These three mini reviews are the last book reviews I'll be doing for the year. I may post once or twice more and then I'm going on holiday for a few weeks. I'm already a little late walking away for Christmas season, as I usually do.
And, then I read the book and felt a little let-down. But, that was only my first impression. There was so much wit and humor in the first Tiny Book of Tiny Stories that I expected the same. The Tiny Book of Tiny Stories 2 is not quite as witty and a lot of the combined stories and illustrations are a little on the "bummer, this makes me a little sad" side.
However, on the second reading I started to discover my favorites and . . . you've got it . . . foisted them on the spouse. I only share things I really love with Huzzybuns -- stories or illustrations that make me laugh, smile, or ponder. And, there were plenty of stories and illustrations that made me smile, although they seemed fewer and farther between.
The difference between Vol. 1 and Vol. 2 of The Tiny Book of Tiny Stories? Well, there are a couple differences. In the first release, there was a great deal of work by Joseph Gordon-Levitt, aka "Regular Joe", and he's an extremely clever guy with a terrific sense of humor. This time, he edited with "wirrow" but didn't contribute, otherwise. I think wirrow simply has a different way of looking at things, a little more pensive and even sorrowful. But, The Tiny Book of Tiny Stories 2 is about twice as thick as The Tiny Book of Tiny Stories (the original). So . . . there's plenty for everyone and I think it's another stocking-worthy book. I love the mix of art and thought-provoking stories in both books and can't wait for the third and final release. In fact, I hope they go beyond three publications. Highly recommended (although at first I was hesitant).
Aesop's Fables is illustrated by Charles Santore. Let's just stop right there because the words "illustrated by Charles Santore" are enough to make this gal put on the proverbial brakes. Have you heard of Charles Santore or picked up a book he's illustrated? If not, you are missing out on one heck of an eyeball feast. Santore's illustrations are rendered with enviable skill and beauty, in this case with delightful expressions on the faces of various animals.
There are no humans in Santore's version of Aesop's Fables. Instead, Santore chose a selection of stories, rewrote them in his own words and illustrated with only animals as subjects.
I've always loved Aesop's Fables and have particular favorites. My personal favorites are still the same, although one is not in Charles Santore's Aesop's Fables and Santore may have either introduced me to a few fables I missed or merely reminded me of their existence. At any rate, there's not much you can do to screw up Aesop, apart from poorly rewriting the stories and I think he did a decent job, although a "moral" or two was worded differently from the way I learned them.
It's the illustrations that make Charles Santore's books shine and Aesop's Fables is no exception. Highly recommended, especially for mothers or children who love to stare at the details of gorgeous illustrations.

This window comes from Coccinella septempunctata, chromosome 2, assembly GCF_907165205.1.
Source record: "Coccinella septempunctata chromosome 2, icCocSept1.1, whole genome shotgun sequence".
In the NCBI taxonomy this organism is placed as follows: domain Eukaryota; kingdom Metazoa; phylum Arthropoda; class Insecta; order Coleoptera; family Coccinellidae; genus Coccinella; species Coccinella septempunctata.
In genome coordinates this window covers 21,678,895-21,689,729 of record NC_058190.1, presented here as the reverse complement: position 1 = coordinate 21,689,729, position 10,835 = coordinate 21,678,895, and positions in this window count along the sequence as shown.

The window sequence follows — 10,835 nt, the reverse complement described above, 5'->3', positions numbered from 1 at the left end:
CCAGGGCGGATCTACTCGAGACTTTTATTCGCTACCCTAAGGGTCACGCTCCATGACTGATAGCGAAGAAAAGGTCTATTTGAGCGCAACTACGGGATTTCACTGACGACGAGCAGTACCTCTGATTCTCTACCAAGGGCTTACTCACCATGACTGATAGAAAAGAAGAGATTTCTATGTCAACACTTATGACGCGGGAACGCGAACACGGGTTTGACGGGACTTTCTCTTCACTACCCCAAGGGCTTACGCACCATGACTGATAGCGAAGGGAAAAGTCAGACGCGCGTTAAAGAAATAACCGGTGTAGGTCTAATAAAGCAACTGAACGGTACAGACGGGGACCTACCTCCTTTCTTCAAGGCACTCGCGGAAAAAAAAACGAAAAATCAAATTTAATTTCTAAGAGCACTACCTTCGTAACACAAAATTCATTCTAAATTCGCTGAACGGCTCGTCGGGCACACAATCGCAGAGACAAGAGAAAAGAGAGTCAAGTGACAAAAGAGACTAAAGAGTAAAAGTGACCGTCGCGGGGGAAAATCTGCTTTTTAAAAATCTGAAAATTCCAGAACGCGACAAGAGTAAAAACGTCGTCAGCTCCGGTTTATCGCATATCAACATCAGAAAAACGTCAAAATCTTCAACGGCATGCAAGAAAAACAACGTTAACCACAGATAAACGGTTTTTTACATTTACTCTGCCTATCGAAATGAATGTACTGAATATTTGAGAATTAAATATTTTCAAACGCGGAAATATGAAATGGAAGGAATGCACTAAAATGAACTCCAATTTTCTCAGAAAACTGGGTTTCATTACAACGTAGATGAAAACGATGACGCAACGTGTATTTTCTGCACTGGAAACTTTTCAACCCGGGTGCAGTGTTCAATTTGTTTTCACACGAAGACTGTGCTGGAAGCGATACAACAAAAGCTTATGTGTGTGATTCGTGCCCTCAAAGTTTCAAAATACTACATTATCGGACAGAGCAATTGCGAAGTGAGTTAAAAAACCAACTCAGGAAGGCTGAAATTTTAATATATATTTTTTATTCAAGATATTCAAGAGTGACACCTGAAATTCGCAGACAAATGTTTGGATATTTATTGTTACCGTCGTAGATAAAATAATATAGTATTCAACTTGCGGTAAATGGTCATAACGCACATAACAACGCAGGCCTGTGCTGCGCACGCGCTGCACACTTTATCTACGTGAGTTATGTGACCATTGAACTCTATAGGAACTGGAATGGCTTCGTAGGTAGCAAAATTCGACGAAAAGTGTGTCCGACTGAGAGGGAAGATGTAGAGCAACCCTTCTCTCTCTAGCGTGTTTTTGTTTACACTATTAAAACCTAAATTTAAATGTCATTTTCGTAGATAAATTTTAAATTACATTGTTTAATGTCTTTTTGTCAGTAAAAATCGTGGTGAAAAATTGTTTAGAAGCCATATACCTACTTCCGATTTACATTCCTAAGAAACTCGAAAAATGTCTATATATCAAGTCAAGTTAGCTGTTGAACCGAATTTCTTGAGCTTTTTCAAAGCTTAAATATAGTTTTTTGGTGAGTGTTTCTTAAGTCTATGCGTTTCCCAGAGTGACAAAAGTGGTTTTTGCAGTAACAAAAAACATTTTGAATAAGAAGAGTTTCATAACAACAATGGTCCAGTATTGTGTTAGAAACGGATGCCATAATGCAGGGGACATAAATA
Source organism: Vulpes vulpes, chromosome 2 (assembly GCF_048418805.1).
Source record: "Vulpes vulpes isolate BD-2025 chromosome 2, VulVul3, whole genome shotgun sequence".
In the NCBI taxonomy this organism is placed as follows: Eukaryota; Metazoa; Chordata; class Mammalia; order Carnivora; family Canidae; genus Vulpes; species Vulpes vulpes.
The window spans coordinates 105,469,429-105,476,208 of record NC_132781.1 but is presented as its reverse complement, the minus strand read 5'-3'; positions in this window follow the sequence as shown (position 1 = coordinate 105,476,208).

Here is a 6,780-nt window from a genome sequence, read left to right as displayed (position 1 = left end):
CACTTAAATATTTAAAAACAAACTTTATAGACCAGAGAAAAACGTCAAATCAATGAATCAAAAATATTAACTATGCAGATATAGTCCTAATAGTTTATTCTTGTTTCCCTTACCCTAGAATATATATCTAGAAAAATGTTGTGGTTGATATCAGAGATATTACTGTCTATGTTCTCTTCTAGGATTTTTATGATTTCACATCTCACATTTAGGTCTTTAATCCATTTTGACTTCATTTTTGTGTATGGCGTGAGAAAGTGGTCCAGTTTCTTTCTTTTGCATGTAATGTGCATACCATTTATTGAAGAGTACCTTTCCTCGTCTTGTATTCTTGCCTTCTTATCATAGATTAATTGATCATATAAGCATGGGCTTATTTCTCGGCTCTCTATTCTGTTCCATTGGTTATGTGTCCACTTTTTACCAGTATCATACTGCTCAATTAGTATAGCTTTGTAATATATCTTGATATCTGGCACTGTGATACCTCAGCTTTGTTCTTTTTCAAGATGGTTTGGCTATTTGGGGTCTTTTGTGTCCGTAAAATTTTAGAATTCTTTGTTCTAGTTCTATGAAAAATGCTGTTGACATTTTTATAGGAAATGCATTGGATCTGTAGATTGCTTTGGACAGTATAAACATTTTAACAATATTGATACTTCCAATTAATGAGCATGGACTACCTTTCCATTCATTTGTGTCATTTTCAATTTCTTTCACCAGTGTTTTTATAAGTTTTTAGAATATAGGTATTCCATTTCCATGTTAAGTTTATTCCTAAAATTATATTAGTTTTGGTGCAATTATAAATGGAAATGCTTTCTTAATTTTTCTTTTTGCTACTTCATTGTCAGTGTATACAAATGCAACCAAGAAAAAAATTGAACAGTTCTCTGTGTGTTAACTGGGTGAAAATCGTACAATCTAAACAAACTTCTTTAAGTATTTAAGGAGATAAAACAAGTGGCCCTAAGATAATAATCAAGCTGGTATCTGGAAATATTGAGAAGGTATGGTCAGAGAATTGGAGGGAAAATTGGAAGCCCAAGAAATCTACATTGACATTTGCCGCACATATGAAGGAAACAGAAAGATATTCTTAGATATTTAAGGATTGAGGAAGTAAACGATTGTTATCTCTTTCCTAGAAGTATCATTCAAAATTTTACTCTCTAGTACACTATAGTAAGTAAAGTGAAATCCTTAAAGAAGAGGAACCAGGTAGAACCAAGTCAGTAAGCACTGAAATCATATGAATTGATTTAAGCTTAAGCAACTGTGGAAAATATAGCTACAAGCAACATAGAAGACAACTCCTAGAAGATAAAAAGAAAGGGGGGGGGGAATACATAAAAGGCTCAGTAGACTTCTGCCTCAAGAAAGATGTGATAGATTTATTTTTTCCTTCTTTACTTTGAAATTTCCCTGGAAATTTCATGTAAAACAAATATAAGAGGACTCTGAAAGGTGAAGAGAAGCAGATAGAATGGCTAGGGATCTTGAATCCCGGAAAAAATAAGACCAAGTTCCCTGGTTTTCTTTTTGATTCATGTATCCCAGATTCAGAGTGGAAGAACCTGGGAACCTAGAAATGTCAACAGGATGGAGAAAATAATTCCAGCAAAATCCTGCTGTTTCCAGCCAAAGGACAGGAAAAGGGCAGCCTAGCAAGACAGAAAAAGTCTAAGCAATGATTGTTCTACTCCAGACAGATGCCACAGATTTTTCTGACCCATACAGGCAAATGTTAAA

Underground by Haruki Murakami is the one book I wouldn't advise you to rush out and buy for last-minute Christmas gifting, although Underground is a fascinating read. It's just that reading about people gasping for breath and going blind is not particularly cheerful reading material.
Underground is Murakami's attempt to understand the Tokyo sarin attack that took place in 1995 by interviewing both people who were poisoned or close to a victim and some of the Aum cult members, none of whom were directly involved in the poisoning. He also spends a little time evaluating what went wrong and how to avoid such disastrous results if they were to recur.
I knew very little about the sarin attack -- or, coordinated attacks, I should say. The puncturing of bags full of sarin took place in a number of different trains. Death and injury in the subway trains and various stations were due to a combination of ignorance (no knowledge of sarin's effects, in spite of a previous attack), very poor communication, the lack of preparation for large-scale disaster and the Japanese tendency to stick to routine in spite of some pretty dramatic signs of danger or illness.
Underground started out a little slowly for me. I'm not sure what I expected, but in many cases the personal accounts were rather bland. Relatively few of the victims were even willing to speak to Murakami because they didn't want to think about their experience, much less discuss it. However, there are a few accounts that are incredibly moving, particular those of the brother of a woman who was still barely able to move or communicate when the book went to press (but remained stunningly cheerful), the young widow of a man who died and the young man's parents. The section with interviews of people who belonged to Aum is fascinating for the look into the personalities and why people join such a group, as much as the machinations of cult life and the attack.
I thought it was particularly interesting to hear the thoughts of one woman who had lived in the U.S. for a year She said if the same thing happened in America, people would have reacted with urgency and noise, speaking up about feeling ill and insisting on immediate action. I can't argue with that. I spent a lot of time imagining what the response would be like elsewhere before I got to her comment.
Highly recommended - An interesting view inside both the lives of people who were affected by the sarin attack and those who were involved in Aum (which I think the government of Japan eventually gave religious status and which apparently still exists under a new name and leader, although it has all the hallmarks of a cult).
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